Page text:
Apple’s announcement last month of a new mobile payment service — Apple Pay — brought a fresh wave of optimism around paying at checkout with the tap of a mobile phone. But a new report suggests consumers won’t be throwing away their leather wallets just yet because they still find credit and debit cards a convenient option.
The eMarketer forecast projects mobile proximity payments — where mobile phones are used at the point-of-sale (POS) in lieu of cards or cash — won’t gain more mainstream adoption for several years. Still, total U.S. transaction volume will more than doubled to $3.5 billion this year, before reaching almost $9 billion in 2015 and tripling to $27.5 billion in 2016.
Even eMarketer’s outlook for mobile payments in the next couple of years looks aggressive, however. Mobile-focused research outfit 451 Research, for instance, projects $19 billion in transactions from in-store mobile payments in the U.S. in 2016, up from just over $1 billion in 2013.
"The more things change in the U.S. mobile payments space, the more they seem to stay the same — at least in the short term," stated Bryan Yeager, an eMarketer analyst and the report author. "Despite a wider range of available technology and adoption from more merchants, consumers remain tepid about paying for goods and services with their phone at the point of sale."
One of the key factors for wider adoption is how quickly retailers roll out new POS terminals that accept cards embedded with a chip. In the process of upgrading to the new terminals — which is required by October 15 for retailers to avoid card fraud liability — many are also expected to add contactless readers to be able to handle payments from NFC-based mobile technologies like Apple Pay.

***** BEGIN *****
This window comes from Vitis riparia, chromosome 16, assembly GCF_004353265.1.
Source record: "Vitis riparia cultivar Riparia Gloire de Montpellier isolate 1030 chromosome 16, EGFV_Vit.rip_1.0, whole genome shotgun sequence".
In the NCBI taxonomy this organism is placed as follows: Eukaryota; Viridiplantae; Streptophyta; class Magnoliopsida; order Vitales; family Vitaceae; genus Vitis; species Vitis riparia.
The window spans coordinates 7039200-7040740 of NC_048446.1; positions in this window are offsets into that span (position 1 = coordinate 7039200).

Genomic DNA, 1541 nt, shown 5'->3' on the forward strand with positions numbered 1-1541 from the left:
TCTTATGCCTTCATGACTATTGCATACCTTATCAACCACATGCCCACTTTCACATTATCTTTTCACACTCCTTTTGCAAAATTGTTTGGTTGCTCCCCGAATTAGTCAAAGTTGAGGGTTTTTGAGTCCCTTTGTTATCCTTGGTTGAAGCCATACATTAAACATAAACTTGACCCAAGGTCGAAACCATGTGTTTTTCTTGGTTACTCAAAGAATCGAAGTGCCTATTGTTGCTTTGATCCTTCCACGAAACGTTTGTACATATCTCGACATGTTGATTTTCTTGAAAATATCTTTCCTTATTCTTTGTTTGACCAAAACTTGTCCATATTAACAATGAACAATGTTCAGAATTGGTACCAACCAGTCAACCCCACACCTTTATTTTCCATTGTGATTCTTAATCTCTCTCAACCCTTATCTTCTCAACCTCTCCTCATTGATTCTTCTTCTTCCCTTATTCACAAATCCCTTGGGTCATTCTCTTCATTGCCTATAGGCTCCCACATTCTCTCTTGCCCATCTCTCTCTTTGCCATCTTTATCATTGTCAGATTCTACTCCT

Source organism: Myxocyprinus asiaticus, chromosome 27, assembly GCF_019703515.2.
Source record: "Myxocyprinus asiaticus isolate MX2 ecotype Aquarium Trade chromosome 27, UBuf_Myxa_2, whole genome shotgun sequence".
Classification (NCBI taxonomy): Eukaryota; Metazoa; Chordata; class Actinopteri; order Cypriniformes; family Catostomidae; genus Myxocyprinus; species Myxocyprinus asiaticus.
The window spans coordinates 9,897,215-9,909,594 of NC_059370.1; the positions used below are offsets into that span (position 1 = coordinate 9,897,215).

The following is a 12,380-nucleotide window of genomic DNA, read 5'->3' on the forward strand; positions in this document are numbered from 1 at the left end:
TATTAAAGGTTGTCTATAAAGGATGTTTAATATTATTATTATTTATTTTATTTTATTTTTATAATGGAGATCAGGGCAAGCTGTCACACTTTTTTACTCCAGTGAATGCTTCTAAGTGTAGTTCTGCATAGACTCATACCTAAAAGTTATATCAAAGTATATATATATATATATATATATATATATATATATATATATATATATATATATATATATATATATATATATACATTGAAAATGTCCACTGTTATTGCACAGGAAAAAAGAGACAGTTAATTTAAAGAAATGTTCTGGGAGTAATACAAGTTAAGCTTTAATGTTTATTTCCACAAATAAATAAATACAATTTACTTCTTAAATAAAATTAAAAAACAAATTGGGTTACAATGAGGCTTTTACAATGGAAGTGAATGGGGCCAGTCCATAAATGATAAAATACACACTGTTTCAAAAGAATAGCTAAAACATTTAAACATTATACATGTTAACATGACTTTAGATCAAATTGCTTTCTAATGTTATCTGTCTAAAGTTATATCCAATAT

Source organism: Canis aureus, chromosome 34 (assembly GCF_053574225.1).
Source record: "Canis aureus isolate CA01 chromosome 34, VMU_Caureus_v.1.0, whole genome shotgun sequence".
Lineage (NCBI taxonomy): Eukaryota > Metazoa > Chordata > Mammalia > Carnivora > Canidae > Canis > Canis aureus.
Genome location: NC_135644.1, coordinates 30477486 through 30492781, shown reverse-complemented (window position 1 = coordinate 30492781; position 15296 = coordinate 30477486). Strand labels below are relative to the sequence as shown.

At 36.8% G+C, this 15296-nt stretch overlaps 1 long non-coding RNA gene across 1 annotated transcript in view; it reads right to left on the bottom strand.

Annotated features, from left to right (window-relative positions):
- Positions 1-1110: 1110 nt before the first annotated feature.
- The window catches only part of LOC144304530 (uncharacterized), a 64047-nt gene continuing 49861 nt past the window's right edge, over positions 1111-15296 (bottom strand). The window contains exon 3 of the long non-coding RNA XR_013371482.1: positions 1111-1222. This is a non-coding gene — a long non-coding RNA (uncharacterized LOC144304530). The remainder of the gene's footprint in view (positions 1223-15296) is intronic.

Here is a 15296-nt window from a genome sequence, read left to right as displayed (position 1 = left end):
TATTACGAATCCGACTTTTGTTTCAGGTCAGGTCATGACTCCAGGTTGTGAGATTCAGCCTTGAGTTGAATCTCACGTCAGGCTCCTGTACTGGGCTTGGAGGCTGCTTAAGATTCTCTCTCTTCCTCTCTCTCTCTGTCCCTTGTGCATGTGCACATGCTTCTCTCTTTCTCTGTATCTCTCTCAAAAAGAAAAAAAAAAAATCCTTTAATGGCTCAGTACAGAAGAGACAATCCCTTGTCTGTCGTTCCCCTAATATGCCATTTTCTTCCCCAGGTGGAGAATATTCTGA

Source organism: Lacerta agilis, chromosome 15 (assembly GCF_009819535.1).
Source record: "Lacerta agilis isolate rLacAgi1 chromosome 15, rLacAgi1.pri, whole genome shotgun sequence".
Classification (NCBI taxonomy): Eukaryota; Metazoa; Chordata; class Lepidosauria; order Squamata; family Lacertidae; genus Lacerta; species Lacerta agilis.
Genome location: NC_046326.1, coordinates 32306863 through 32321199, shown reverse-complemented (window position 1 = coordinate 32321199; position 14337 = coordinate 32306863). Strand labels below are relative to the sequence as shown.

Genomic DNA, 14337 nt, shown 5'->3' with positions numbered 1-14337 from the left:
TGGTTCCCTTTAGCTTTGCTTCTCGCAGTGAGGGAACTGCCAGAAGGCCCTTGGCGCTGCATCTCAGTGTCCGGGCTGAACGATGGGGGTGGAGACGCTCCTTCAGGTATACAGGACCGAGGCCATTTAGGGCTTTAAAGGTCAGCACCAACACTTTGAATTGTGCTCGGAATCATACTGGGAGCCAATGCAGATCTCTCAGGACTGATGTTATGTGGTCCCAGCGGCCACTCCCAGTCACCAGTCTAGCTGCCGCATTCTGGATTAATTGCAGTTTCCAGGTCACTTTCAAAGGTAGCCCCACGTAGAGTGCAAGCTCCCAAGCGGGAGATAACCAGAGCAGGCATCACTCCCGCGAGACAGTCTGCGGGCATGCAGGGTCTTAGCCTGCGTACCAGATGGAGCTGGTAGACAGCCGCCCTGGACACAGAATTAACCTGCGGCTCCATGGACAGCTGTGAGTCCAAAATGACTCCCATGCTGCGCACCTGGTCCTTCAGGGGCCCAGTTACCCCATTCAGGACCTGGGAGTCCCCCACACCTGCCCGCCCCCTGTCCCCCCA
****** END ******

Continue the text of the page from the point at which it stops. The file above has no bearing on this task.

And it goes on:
But it remains to be seen when and if merchants turn on the contactless payment function. That transition could take even longer among small and midsized businesses, pushing out mainstream adoption of mobile payments even further. Currently, only 7% of U.S. merchants accept NFC in any capacity.
Apple has said iPhone 6-equipped customers will be able to start using Apple Pay this month with a select group of national retailers, including McDonald’s, Macy’s and Staples, at some 220,000 locations nationwide. Not all retailers will be on board. Some, most notably Wal-Mart, are part of the competing Merchant Customer Exchange (MCX), and won’t work with Apple on payments.
Regardless of the payments system, the average consumer so far hasn’t shown an eagerness to embrace paying by phone in stores. A study by the Federal Reserve board, for example, found 76% of mobile phone users think it’s easier to pay with a card, and 61% don’t see any benefits from mobile payments.
"Apple Pay will do a lot to bring consumer awareness to mobile payments, but it still has to work," Yeager noted. That means if customers have an initially rocky experience with Apple Pay, they may think twice about trying it again. It also puts the onus on retailers not only to install NFC-enabled scanners but related training for sales staff.
eMarketer estimates that mobile payment users (who made at least one payment in the last six months) will account for one in 10 U.S smartphone owners (15.9 million) this year, up 43% from 11.1 million in 2013. That figure will grow 41.7% to 22.6 million next year, and 60.5% to 36.2 million in 2016.
As people become more comfortable using their phones for mobile proximity payments, the firm also predicts the size of transactions will grow. This year, for the first time, the majority of proximity payments will be above $20. That’s in part because eMarketer is including in-app payments that occur at the point-of-sale on platforms like Uber and OpenTable. Annual spend per proximity payment user will reach $220 this year, but over $2,000 by 2018, eMarketer projects.